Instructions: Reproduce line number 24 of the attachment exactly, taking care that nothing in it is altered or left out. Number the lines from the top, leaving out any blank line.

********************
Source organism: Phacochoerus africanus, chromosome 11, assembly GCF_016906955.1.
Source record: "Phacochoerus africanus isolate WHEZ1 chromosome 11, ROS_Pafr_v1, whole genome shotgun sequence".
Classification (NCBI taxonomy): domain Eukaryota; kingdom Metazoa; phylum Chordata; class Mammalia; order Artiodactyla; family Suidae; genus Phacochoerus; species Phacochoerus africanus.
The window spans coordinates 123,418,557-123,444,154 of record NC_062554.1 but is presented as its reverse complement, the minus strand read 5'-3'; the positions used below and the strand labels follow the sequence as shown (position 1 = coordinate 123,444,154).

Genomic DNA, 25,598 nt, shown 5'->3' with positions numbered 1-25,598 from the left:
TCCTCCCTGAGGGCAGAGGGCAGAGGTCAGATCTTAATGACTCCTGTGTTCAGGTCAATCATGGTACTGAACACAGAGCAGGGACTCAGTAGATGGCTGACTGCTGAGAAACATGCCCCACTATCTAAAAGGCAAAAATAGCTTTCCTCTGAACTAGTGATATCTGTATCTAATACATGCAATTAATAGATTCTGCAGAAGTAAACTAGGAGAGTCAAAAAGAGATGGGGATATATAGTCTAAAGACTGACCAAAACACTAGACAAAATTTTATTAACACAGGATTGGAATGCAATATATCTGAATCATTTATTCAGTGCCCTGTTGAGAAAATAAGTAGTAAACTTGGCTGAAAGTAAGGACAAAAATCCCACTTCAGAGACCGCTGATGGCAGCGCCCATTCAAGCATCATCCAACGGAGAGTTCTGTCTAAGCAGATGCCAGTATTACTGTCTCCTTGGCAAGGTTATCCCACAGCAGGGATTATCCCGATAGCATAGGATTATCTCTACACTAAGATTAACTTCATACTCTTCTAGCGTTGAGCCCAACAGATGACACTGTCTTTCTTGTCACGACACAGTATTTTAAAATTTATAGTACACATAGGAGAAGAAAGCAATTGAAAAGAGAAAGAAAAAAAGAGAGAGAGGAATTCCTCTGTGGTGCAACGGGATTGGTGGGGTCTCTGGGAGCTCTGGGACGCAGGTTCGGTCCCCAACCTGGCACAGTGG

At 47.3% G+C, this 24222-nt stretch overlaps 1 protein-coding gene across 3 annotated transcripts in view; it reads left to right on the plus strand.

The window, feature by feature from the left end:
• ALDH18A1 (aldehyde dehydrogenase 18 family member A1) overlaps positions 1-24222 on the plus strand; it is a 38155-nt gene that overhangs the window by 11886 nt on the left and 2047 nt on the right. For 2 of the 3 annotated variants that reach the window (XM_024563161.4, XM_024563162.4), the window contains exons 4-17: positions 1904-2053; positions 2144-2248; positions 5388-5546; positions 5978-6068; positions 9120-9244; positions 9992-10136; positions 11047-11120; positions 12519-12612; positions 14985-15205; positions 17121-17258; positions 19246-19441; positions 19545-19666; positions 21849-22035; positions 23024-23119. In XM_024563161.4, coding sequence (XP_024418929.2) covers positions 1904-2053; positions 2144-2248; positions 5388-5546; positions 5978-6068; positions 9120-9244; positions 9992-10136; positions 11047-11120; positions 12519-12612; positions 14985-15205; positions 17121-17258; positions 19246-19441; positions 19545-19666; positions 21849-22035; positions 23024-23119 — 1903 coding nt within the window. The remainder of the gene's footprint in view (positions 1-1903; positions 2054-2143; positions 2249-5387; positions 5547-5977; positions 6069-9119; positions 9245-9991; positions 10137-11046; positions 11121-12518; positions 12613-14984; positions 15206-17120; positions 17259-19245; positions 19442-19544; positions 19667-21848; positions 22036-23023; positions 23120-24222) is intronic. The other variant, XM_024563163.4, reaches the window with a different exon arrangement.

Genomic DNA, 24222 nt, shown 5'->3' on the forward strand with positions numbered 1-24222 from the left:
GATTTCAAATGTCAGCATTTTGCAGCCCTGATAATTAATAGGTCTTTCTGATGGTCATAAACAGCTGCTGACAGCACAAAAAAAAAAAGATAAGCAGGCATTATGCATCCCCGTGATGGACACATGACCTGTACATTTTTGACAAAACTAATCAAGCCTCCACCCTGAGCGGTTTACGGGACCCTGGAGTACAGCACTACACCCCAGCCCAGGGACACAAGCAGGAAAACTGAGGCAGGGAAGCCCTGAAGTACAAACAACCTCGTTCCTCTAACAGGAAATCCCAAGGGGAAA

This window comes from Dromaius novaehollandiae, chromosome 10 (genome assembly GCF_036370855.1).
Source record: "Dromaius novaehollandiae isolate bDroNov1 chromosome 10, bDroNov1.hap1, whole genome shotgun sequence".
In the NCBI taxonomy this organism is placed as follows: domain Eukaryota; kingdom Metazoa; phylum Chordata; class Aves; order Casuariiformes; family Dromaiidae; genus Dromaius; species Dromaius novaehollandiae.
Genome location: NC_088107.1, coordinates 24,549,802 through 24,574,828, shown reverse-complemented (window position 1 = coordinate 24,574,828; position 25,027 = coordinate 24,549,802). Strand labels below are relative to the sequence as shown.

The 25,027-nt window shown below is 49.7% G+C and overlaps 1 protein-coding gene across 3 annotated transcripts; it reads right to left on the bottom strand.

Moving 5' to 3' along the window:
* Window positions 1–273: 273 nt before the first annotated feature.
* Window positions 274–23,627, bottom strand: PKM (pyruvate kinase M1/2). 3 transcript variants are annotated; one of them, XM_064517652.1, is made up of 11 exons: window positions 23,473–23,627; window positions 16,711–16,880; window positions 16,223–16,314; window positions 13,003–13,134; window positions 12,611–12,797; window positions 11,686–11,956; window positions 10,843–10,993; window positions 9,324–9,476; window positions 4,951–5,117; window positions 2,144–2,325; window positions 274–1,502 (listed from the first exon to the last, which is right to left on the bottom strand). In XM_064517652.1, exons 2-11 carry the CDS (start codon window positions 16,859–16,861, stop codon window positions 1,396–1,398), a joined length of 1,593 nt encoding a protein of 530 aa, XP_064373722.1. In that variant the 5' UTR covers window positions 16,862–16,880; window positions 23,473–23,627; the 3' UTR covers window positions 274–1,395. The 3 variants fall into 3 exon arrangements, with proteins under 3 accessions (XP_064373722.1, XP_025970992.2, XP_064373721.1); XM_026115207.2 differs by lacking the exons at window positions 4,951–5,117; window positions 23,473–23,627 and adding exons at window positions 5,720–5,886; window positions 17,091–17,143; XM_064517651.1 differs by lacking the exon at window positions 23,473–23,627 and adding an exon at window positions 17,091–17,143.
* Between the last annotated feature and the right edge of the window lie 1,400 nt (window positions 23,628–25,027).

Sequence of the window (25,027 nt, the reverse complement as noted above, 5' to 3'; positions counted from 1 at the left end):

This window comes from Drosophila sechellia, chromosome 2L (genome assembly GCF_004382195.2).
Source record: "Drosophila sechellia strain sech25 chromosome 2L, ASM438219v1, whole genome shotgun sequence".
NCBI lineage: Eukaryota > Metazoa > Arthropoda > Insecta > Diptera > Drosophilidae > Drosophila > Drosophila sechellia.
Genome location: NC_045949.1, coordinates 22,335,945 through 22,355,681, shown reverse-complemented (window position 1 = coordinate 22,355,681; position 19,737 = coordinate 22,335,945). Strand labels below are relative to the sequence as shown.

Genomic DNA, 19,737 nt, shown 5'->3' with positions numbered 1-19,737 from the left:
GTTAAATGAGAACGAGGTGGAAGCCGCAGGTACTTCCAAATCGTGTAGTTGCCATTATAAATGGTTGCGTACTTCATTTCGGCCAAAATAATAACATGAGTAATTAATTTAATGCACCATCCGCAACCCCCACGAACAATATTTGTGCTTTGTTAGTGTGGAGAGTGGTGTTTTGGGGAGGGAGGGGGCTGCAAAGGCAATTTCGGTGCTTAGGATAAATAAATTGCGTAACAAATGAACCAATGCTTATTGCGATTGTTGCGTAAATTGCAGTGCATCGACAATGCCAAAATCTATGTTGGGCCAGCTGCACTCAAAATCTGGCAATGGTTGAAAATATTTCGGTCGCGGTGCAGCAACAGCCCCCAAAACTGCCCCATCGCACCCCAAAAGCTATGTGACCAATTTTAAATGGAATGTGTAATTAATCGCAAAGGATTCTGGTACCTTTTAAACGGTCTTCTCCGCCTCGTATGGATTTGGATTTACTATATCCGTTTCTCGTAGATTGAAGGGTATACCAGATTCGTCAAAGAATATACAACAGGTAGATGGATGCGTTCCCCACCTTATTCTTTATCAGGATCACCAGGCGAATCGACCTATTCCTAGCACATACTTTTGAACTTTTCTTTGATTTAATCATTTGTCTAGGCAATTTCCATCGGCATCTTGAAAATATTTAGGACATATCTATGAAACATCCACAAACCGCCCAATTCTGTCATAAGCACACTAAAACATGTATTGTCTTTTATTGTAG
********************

NCBI lineage: Eukaryota > Metazoa > Arthropoda > Insecta > Diptera > Drosophilidae > Drosophila > Drosophila sechellia.